Arguably the most important New Zealand band of all time, and certainly the most successful, Split Enz redefined the way New Zealand wrote, created and enjoyed music, traversing a path from eclectic folkies to stadium filling superstars in their 14 years.
Split Enz emerged from the leftfield of the New Zealand music scene in the mid-1970s, but they gradually built a mainstream audience on both sides of the Tasman. Although based in Melbourne and signed to indie Australian company Mushroom Records for most of their career, they remained as strongly identified with New Zealand as the buzzy-bee and the All Blacks.
In the mid-1970s they gained massive credibility in their home country by avoiding the pub circuit and choosing to play theatres. This was an ambitious and some might say arrogant move but for a band from downunder to succeed in the global music business, the Split Enz story suggests that musicians need talent and ambition in equal portions.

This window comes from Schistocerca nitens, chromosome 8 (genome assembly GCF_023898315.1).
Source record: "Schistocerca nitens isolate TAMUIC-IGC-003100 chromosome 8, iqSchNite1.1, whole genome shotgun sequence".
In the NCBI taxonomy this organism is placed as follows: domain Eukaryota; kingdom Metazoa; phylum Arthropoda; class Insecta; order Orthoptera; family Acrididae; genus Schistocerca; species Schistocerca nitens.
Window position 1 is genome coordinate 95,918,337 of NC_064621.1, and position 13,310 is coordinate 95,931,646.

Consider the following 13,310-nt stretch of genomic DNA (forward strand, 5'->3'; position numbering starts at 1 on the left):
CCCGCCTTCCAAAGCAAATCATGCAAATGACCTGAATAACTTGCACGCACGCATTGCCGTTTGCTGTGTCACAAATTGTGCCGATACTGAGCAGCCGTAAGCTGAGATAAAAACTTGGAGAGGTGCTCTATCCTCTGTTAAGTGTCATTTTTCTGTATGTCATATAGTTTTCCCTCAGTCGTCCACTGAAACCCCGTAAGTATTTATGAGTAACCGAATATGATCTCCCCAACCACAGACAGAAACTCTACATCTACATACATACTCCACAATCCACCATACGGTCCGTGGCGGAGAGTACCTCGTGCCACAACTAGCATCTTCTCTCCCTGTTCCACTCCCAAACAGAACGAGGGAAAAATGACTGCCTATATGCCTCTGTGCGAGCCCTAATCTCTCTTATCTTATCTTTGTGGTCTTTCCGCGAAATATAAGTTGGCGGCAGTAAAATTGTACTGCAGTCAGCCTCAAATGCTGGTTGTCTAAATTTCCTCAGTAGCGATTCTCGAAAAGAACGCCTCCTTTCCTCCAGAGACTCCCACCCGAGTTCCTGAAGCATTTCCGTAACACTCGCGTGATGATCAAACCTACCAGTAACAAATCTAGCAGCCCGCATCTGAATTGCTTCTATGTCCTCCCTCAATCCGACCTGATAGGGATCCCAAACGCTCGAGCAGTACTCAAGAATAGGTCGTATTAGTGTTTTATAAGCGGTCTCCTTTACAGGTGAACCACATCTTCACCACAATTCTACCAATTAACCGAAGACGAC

A band that set out to make their own original music and earn a living unwittingly became flag bearers for New Zealand music and cultural ambassadors for their country. They fought the early battles (circa 1980) to get New Zealand music on the radio, endearing themselves to the NZ music community and a generation of musicians following in their footsteps.
Beyond the home front, Split Enz never avoided the “New Zealand” tag, in fact they had to make an effort to avoid the “Australian” tag. The result was that music journalists in the Northern Hemisphere from NME to the New York Times never wrote about Split Enz without writing about New Zealand.
Whether broke in London in 1977 or jet-lagging around the USA and Europe after the success of ‘I Got You’ and True Colours, Split Enz were viewed back home, not just as guys trying to sell their music, but as cultural ambassadors.
Split Enz have a unique position in modern New Zealand music. They are still a hard act to follow.